Article

Anne Beetem Acker

Interactive computer network used as an extended musical instrument, played by a San Franciso Bay–area experimental computer network band also called The Hub. The band, founded in 1985 by Tim Perkis and John Bischoff, evolved from the League of Automatic Music Composers (1978–83). The concept of The Hub is to create live music resulting from the unpredictable behaviour of the interconnected computer system. The composer/performers consider their performances a type of ‘enhanced improvisation’....

Article

John Shepard and Michael Mauskapf

Organization founded in 1930 “to train American orchestra musicians in orchestral techniques and repertoire, providing them with the necessary experience and level of expertise to enter professional orchestra careers.” Originally called the American Orchestral Society and later reorganized by Mary Flagler Cary, Franklin Robinson, and Léon Barzin, the Association gave its first concert at Carnegie Hall on ...

Article

Joanne Sheehy Hoover and Megan E. Hill

Woodwind quintet formed in 1947. The ensemble made its New York debut in January 1954 and shortly thereafter began touring in the United States; tours followed under the auspices of the US State Department to Latin America (1956), Europe (1958), East Asia and the Pacific (...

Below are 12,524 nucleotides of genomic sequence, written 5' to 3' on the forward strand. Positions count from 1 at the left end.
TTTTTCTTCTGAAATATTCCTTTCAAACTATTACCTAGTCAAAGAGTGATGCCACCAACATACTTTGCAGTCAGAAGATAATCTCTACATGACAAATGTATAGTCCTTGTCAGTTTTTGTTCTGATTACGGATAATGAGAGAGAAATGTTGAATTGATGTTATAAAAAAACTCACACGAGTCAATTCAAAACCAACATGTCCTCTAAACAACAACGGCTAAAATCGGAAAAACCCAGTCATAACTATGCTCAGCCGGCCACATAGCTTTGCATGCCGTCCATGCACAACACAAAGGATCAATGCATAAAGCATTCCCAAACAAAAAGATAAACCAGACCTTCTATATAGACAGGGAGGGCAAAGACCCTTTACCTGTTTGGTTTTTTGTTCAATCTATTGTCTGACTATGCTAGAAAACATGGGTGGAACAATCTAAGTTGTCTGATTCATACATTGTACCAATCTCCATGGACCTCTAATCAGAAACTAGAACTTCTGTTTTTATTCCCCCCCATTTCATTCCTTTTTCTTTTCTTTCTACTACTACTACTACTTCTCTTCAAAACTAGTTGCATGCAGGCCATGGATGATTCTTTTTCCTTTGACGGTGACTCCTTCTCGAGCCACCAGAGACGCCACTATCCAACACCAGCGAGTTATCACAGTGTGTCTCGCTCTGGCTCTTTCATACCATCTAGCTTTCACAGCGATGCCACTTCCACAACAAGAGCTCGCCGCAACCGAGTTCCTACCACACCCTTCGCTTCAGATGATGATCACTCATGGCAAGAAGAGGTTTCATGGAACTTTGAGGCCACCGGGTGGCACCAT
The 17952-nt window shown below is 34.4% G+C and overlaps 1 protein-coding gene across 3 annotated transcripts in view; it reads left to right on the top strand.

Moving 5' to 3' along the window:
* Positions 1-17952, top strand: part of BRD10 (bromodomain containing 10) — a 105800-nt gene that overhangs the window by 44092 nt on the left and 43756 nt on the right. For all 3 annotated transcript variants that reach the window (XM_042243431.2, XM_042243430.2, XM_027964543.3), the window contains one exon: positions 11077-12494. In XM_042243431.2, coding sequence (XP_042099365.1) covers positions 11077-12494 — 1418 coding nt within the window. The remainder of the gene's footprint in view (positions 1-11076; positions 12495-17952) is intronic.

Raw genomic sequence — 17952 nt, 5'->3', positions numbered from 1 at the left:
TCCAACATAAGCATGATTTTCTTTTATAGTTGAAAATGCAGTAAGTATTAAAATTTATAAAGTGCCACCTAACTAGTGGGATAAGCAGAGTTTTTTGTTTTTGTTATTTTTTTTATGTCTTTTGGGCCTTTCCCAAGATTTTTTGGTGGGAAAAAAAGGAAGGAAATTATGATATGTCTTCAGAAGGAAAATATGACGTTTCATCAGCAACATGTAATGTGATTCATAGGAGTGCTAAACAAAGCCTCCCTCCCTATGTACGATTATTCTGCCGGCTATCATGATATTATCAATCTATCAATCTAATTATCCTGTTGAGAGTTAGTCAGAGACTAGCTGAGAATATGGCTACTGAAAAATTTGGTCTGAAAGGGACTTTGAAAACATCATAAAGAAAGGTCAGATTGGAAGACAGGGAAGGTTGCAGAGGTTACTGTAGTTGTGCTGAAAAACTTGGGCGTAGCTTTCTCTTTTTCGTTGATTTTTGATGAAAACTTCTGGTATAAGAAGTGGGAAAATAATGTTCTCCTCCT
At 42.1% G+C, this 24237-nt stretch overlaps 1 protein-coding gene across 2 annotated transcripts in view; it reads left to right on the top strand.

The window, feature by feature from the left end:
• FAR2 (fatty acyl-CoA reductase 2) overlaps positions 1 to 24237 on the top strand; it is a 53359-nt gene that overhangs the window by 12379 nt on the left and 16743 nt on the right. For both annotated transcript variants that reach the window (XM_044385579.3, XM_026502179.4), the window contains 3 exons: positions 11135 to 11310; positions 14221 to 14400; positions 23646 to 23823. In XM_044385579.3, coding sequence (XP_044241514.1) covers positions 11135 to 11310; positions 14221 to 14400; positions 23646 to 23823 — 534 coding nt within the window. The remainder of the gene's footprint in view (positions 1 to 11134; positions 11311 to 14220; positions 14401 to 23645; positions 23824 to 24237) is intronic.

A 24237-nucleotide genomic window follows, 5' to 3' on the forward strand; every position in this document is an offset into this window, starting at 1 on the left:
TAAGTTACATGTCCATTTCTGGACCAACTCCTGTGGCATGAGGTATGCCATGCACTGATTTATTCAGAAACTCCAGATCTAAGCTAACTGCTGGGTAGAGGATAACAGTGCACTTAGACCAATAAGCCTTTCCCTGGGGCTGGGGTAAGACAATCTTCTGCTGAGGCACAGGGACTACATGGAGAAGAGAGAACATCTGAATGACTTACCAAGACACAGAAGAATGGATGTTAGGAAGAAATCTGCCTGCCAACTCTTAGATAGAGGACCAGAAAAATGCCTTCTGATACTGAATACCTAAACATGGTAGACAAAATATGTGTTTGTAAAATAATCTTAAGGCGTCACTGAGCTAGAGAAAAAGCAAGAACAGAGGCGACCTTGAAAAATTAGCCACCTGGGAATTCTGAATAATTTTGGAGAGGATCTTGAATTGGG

Article

Susan Feder and Michael Mauskapf

Orchestral programs modeled after European promenade concerts of the 19th century, in which light classical music was played while the audience was served refreshments. The development of pops concerts in America reflected an emerging emphasis on the audience and an explicitly articulated division between so-called serious and light classical music propagated by conductor Theodore Thomas and others. Such concerts were traditionally structured in three parts, in which lively pieces—overtures, marches, and galops—were played in the outer sections while the middle section typically included waltzes and occasionally more serious works; encores were a regular feature. These concerts often took place in outdoor venues during the summer season, and featured audience promenades during the intermissions. Initially, works by European composers such as Rossini, Grieg, Liszt, and J. Strauss dominated the programs of pops concerts, but excerpts from musicals and operettas by De Koven and Herbert, among others, soon became a significant component. In general these concerts were understood as a vehicle to reach new audiences and broaden the appeal of orchestras and orchestral music....

Article

Robert Winter and Bonnie E. Fleming

String quartet formed in 1972 and disbanded in 1985. Its members were Yoko Matsuda (b Tokyo, Japan, 25 May 1942), Miwako Watanabe (b Beijing, China, 15 July 1939), James Dunham (b Washington, DC, 27 Aug 1950), and Robert Martin (...

Article

J. Richard Haefer

Collective name for the duct flute and drum used by the Yoeme Yaqui Indians of Arizona and northern Mexico. It is played when both the maso (deer dancer) and pahko’ola (pascola) dancers are dancing at the same time. The flute, called kusia or ...